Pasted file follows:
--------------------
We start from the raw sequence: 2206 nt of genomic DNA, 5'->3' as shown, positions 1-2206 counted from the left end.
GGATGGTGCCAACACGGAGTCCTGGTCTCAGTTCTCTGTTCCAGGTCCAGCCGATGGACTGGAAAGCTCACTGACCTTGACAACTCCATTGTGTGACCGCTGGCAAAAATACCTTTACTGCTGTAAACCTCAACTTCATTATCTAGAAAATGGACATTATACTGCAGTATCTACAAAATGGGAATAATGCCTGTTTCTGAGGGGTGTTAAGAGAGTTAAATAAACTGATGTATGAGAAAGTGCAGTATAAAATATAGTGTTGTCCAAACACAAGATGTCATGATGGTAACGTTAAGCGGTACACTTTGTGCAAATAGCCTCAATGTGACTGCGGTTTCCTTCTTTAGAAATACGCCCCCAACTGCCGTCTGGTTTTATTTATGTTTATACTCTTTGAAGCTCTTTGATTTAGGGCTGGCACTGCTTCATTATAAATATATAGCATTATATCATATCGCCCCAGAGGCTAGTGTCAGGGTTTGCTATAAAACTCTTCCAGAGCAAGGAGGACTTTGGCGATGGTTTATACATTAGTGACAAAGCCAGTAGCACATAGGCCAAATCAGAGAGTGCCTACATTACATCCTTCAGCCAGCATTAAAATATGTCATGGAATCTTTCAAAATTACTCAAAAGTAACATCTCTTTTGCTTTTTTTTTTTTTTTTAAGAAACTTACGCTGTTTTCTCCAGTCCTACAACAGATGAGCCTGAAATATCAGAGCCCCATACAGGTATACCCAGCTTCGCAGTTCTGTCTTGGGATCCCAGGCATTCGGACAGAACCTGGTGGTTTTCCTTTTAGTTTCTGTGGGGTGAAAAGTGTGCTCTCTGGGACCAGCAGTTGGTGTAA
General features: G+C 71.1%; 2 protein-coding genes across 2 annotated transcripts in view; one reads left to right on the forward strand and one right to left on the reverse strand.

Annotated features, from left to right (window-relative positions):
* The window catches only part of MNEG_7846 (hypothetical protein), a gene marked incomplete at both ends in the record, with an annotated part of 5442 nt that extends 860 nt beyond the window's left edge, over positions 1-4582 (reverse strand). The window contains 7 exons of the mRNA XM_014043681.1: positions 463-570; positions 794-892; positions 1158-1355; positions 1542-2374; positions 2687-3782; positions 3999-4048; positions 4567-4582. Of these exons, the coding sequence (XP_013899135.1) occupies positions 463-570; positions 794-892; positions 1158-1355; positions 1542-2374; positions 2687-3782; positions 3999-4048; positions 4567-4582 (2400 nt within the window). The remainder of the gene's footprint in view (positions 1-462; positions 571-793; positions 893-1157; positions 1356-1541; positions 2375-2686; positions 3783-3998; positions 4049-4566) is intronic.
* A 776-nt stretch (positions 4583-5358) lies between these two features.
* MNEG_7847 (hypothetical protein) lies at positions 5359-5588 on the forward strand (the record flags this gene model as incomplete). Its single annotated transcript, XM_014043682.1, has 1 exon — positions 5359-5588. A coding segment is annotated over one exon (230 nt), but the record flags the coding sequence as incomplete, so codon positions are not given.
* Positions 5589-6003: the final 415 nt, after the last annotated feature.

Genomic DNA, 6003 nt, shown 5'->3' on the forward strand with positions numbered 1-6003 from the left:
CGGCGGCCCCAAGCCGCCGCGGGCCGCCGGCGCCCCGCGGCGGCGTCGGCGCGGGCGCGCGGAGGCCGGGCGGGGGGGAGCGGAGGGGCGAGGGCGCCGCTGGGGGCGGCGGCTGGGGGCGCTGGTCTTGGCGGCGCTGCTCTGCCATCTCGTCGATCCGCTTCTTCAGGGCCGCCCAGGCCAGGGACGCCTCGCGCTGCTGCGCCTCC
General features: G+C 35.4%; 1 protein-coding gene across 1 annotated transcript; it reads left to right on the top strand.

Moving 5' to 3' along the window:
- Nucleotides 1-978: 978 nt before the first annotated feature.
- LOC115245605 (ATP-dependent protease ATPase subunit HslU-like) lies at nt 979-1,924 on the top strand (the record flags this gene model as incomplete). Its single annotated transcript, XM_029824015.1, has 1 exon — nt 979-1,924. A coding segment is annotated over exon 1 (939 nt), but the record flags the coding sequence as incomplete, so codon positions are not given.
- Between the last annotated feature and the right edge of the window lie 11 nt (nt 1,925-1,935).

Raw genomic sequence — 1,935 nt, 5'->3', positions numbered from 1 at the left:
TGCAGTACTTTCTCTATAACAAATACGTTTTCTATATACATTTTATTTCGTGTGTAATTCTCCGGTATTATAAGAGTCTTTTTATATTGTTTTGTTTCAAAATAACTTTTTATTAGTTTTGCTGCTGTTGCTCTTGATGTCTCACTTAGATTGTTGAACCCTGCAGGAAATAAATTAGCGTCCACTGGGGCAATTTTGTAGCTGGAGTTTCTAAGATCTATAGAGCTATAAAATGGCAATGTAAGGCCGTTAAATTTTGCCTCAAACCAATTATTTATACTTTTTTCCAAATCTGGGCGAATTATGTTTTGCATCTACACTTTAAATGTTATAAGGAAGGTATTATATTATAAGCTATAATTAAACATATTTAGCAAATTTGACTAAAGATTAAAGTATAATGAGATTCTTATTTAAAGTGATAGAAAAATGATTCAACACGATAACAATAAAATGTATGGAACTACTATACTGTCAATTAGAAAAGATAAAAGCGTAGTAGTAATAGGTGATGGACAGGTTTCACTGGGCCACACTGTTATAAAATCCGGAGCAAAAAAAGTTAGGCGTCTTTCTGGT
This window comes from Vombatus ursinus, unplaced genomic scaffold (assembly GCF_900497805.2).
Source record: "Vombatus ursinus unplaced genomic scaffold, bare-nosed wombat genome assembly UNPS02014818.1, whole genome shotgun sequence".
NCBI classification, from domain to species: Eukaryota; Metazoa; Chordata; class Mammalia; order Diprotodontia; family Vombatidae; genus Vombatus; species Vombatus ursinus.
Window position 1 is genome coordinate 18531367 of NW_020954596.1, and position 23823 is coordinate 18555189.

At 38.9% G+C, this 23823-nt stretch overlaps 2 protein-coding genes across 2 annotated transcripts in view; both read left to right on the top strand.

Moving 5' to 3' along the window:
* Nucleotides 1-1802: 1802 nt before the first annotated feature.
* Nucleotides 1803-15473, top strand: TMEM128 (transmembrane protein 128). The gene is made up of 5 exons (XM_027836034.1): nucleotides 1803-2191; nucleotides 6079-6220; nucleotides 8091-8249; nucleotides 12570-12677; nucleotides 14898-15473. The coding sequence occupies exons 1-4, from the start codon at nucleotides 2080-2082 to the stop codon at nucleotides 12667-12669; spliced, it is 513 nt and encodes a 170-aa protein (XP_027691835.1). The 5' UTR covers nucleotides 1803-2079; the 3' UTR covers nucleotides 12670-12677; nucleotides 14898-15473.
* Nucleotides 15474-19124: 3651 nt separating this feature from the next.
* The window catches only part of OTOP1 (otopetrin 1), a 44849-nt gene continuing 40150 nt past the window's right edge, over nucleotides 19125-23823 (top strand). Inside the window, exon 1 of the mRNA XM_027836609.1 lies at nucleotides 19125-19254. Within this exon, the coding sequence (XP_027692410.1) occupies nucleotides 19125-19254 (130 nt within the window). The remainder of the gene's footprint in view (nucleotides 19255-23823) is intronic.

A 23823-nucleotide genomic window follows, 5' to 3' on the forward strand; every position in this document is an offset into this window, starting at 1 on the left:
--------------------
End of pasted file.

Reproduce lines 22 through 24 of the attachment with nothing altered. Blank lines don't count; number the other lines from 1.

At 38.9% G+C, this 23823-nt stretch overlaps 2 protein-coding genes across 2 annotated transcripts in view; both read left to right on the top strand.

Moving 5' to 3' along the window:
* Nucleotides 1-1802: 1802 nt before the first annotated feature.